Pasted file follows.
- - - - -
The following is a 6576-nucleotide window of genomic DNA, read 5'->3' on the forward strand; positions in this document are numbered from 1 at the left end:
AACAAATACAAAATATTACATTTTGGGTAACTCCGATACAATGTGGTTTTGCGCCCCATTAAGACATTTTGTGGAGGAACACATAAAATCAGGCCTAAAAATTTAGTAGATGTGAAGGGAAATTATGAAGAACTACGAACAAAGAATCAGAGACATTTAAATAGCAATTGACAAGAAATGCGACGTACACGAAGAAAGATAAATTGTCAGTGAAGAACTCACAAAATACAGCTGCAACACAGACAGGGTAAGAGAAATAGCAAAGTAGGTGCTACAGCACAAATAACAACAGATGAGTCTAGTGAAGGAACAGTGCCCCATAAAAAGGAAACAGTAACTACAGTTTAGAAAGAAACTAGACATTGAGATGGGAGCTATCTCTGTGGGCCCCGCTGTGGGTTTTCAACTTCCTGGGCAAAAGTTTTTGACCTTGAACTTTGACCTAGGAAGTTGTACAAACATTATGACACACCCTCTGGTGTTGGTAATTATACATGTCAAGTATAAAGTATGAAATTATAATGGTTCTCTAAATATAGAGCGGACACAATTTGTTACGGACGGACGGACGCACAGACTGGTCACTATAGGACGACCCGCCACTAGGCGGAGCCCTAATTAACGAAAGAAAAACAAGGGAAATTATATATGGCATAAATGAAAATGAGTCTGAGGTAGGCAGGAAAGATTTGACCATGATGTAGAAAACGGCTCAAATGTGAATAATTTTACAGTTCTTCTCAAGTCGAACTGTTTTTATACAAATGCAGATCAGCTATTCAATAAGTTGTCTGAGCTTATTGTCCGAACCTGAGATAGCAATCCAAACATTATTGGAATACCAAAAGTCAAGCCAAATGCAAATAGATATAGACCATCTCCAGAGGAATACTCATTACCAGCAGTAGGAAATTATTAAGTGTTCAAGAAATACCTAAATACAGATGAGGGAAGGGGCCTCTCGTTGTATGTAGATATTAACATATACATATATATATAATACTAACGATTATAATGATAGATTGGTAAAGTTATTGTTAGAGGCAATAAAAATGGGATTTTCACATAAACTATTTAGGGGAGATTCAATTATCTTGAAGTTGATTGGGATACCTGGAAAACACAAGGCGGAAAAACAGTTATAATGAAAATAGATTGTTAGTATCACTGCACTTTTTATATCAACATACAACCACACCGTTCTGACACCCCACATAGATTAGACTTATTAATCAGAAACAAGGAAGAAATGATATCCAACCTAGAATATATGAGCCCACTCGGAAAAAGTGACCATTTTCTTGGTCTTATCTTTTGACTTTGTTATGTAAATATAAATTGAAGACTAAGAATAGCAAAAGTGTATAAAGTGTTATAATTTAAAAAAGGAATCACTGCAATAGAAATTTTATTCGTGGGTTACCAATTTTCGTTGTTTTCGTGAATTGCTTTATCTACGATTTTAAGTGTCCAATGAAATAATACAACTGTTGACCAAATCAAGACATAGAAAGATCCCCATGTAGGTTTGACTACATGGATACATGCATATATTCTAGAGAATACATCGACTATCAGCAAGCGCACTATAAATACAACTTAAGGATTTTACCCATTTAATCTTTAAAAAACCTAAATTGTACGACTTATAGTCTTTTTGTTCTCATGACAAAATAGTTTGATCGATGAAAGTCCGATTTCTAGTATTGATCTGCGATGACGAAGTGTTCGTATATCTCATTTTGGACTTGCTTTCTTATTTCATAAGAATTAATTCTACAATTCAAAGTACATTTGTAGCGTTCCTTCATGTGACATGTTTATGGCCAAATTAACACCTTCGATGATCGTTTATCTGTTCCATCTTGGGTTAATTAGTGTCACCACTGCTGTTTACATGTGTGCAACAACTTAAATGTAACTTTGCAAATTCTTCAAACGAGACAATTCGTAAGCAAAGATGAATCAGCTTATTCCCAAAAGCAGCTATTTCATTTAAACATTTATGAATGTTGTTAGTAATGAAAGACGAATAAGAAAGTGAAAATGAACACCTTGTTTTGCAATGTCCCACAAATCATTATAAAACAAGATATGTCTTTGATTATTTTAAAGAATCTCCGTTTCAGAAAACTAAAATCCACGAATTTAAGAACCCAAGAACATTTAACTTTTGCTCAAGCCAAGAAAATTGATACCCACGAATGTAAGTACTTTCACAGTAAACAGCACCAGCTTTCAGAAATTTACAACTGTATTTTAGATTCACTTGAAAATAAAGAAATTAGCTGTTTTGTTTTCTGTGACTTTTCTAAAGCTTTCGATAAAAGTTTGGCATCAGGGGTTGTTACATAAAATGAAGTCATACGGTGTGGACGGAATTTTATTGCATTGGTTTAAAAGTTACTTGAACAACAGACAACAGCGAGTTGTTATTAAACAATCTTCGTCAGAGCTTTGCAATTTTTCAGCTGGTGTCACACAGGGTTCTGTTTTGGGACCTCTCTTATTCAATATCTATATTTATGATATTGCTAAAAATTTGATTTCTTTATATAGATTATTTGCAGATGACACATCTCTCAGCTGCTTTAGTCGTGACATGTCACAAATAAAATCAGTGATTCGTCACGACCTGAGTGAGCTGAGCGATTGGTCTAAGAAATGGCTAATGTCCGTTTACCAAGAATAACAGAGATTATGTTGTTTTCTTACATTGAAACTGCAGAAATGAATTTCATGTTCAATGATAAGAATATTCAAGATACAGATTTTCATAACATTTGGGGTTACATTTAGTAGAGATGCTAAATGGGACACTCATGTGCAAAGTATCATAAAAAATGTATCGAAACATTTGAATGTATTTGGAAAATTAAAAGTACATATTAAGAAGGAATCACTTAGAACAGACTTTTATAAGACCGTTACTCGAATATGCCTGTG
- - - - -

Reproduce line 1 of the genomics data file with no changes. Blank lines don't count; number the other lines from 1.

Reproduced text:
The following is a 6576-nucleotide window of genomic DNA, read 5'->3' on the forward strand; positions in this document are numbered from 1 at the left end: